In an era where there’s so much emphasis on finding purpose and restoring mental health, we still keep coming across people who are stuck in unhappy work lives. We can attribute this to demotivation, low morale, lack of challenges, rewards and appreciation at the workplace.
Humans are but social animals – as we get to hear around us often and rightfully so. Given that we spend one-third of our lives at work, it’s only natural that having positive relationships with our coworkers makes our jobs way more enjoyable.
According to a Gallup survey, people who have the best of buddies at work, are seven times more likely to be happier with their jobs. Likewise, being able to bag the kind of projects that engages them and contributes to their personal growth can result in higher earnings and increased customer involvement.
Coworkers are more inclined to express their perspectives while brainstorming and are more receptive to adopting new ideas when they share a comfort level with each other. Teamwork is where we embrace change, development and invention with an equal amount of interest and eagerness shown by all teammates. Group morale and productivity increase when members witness how amiably they can work together.
When you have solid working relationships, you have more freedom to confidently bring about productive new developments in the organization.
Managers and leaders thankfully can do a great deal in influencing such a healthy work culture. We’ve identified a few actions that every firm can do to help people find purpose & meaning in their work:
1. Assist your team in understanding their mission and demonstrating that their efforts are valued
Make time for staff to reflect on the purpose—of the deeper why—of what they do. A study of lifeguards found that they performed better when they were taught about previous lifeguards who saved lives instead of merely learning lifeguarding skills. Collect tales of how their work makes a little difference in the lives of others, and encourage people to share their own. Reframe the job descriptions, adding meaning to each in a way that your team players can reflect on how and why they fit in.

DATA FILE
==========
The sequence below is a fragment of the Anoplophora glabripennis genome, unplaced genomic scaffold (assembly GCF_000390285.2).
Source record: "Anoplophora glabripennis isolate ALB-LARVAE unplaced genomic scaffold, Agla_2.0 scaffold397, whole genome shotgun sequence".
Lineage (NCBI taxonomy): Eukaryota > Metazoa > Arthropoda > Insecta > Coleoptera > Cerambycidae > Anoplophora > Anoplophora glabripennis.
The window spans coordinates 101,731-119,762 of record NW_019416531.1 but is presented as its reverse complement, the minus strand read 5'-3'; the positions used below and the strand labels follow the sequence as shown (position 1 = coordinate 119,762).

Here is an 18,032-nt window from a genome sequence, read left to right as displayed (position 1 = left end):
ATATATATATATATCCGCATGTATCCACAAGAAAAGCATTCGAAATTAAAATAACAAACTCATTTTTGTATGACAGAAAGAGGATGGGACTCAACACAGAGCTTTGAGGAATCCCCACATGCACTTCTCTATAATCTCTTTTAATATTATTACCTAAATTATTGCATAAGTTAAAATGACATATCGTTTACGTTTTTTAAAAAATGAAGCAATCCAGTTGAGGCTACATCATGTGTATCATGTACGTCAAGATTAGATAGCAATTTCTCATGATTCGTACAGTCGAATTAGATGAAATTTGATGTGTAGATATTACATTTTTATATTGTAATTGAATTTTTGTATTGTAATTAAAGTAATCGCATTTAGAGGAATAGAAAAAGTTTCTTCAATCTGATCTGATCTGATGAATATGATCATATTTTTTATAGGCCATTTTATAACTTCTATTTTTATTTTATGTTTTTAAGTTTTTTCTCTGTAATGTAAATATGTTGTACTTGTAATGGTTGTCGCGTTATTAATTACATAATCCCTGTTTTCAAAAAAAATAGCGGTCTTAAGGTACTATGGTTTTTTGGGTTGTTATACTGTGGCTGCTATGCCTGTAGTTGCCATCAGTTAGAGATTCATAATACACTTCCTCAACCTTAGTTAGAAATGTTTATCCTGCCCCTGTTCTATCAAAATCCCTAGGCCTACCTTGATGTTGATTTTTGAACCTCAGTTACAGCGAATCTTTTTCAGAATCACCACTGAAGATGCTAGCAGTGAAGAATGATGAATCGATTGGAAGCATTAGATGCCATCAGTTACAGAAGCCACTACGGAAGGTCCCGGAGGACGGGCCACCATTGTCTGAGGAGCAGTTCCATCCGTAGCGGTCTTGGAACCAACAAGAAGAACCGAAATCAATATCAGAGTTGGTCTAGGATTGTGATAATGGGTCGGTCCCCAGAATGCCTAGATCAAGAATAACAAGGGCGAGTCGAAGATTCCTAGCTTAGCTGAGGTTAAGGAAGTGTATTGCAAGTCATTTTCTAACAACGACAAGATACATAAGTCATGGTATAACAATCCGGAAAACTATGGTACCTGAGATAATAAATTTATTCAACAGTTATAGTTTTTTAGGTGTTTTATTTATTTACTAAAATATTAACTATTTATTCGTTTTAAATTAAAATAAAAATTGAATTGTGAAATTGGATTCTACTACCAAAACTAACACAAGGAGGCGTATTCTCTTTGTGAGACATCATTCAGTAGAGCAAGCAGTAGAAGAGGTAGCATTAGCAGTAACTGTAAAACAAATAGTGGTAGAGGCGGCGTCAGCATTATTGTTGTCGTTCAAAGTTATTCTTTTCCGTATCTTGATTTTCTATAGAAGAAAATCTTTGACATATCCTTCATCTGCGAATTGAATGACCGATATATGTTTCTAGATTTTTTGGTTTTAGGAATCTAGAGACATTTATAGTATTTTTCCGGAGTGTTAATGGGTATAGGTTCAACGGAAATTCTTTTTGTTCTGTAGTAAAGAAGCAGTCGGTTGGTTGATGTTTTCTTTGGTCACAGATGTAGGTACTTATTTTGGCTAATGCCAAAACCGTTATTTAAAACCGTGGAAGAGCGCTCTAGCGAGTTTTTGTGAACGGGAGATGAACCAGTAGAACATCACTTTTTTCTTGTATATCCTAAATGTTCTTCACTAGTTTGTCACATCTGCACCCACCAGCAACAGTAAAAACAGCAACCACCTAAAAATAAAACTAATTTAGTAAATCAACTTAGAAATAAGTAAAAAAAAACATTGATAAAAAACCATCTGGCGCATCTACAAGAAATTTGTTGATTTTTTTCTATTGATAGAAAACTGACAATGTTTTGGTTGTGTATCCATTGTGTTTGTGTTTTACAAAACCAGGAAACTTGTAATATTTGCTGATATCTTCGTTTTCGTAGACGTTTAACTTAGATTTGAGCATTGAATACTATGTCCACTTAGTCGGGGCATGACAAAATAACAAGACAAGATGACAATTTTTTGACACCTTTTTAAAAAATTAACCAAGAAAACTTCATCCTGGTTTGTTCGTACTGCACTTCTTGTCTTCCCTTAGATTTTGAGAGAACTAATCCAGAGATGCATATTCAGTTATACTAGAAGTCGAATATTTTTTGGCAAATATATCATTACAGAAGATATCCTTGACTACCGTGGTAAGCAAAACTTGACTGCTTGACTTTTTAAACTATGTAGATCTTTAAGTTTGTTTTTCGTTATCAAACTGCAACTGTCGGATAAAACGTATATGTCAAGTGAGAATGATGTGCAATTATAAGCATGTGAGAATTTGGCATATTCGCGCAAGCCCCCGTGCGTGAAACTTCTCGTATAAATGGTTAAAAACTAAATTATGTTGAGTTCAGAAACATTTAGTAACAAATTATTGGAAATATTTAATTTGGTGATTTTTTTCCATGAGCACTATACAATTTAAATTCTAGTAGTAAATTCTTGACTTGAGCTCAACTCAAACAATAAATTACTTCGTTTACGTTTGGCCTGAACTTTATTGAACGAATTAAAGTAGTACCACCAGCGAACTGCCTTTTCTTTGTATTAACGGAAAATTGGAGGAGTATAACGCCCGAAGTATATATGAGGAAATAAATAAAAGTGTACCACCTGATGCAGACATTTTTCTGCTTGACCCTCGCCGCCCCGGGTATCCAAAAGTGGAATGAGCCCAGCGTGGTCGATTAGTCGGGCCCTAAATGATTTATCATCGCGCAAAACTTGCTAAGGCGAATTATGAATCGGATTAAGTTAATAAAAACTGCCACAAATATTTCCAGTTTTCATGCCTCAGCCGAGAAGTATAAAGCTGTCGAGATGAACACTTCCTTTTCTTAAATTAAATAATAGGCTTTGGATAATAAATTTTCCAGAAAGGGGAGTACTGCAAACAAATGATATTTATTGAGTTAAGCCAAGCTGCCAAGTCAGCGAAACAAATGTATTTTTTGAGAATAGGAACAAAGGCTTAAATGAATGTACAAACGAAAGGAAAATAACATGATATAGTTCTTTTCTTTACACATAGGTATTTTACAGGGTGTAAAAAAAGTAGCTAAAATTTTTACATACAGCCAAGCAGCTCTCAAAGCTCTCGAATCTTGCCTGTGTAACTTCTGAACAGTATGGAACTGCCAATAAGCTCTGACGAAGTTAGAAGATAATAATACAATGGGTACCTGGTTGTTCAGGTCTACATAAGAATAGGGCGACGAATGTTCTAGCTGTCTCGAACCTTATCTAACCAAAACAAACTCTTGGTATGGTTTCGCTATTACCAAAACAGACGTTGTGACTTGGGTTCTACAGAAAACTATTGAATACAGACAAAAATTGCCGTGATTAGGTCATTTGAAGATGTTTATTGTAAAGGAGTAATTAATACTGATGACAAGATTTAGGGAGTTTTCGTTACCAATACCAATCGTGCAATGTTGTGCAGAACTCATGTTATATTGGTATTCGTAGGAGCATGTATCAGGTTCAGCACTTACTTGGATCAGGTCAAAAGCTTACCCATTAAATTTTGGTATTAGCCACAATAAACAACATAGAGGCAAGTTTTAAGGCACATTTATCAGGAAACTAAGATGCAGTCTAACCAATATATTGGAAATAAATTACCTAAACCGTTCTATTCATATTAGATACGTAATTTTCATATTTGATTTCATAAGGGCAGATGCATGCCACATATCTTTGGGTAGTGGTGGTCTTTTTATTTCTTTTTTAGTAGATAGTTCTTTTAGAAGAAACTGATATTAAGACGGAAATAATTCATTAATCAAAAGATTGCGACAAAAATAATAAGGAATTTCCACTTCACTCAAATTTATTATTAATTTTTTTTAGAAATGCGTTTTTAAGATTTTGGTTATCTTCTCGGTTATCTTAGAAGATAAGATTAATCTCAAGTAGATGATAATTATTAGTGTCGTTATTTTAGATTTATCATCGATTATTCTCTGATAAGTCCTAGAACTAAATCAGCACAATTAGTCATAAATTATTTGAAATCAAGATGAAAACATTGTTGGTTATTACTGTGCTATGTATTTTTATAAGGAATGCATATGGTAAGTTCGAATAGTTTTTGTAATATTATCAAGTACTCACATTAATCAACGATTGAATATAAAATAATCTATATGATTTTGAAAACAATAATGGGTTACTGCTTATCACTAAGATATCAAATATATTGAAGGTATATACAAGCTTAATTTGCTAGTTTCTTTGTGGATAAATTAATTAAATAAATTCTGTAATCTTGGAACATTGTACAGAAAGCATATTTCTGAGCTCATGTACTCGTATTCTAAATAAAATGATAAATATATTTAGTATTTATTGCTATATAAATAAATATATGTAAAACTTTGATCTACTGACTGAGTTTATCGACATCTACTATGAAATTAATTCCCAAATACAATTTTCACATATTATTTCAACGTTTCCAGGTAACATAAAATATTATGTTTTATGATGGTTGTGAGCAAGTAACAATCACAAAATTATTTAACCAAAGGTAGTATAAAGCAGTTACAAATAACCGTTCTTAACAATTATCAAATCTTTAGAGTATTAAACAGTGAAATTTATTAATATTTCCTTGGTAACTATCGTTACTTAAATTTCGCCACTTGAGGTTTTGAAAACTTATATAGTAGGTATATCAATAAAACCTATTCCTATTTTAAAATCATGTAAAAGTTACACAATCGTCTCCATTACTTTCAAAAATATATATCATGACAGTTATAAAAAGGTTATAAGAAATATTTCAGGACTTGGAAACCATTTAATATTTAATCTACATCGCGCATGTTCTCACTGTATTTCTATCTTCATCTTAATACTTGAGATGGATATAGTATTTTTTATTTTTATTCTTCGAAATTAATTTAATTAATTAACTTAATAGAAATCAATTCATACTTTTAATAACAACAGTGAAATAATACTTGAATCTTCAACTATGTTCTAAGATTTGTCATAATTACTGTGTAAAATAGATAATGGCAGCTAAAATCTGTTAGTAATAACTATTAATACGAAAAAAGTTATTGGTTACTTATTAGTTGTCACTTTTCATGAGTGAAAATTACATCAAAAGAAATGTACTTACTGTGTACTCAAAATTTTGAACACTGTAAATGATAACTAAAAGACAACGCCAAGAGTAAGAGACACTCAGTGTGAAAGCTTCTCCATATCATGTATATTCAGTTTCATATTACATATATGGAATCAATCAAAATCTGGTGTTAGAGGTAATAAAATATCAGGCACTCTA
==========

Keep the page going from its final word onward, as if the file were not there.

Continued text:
2. Acknowledge your people’s contributions and applaud on their achievements
Organizations that have etched out well-defined recognition programs, enjoy higher employee engagement and retention. Employees feel appreciated for their accomplishments.
“Ultimately, leadership is not about glorious crowning acts. It’s about keeping your team focused on a goal and motivated to do their best to achieve it, especially when the stakes are high and the consequences really matter. It is about laying the groundwork for others’ success, and then standing back and letting them shine.”
— Chris Hadfield, astronaut and former Commander of the International Space Station
Allow your staff to personalize their initiatives and seek assistance from coworkers when need be. Make a point of recognizing individual and team achievements and the impact these employees’ daily work has on the company’s overall goals.
“Alone we can do so little; together we can do so much.”
– HELEN KILLER
3. Offer valuable feedback to create a meaningful working environment
One of the most effective ways to assist team members to improve professionally is to give them your constructive feedback – in a manner that they have no room to take it personally.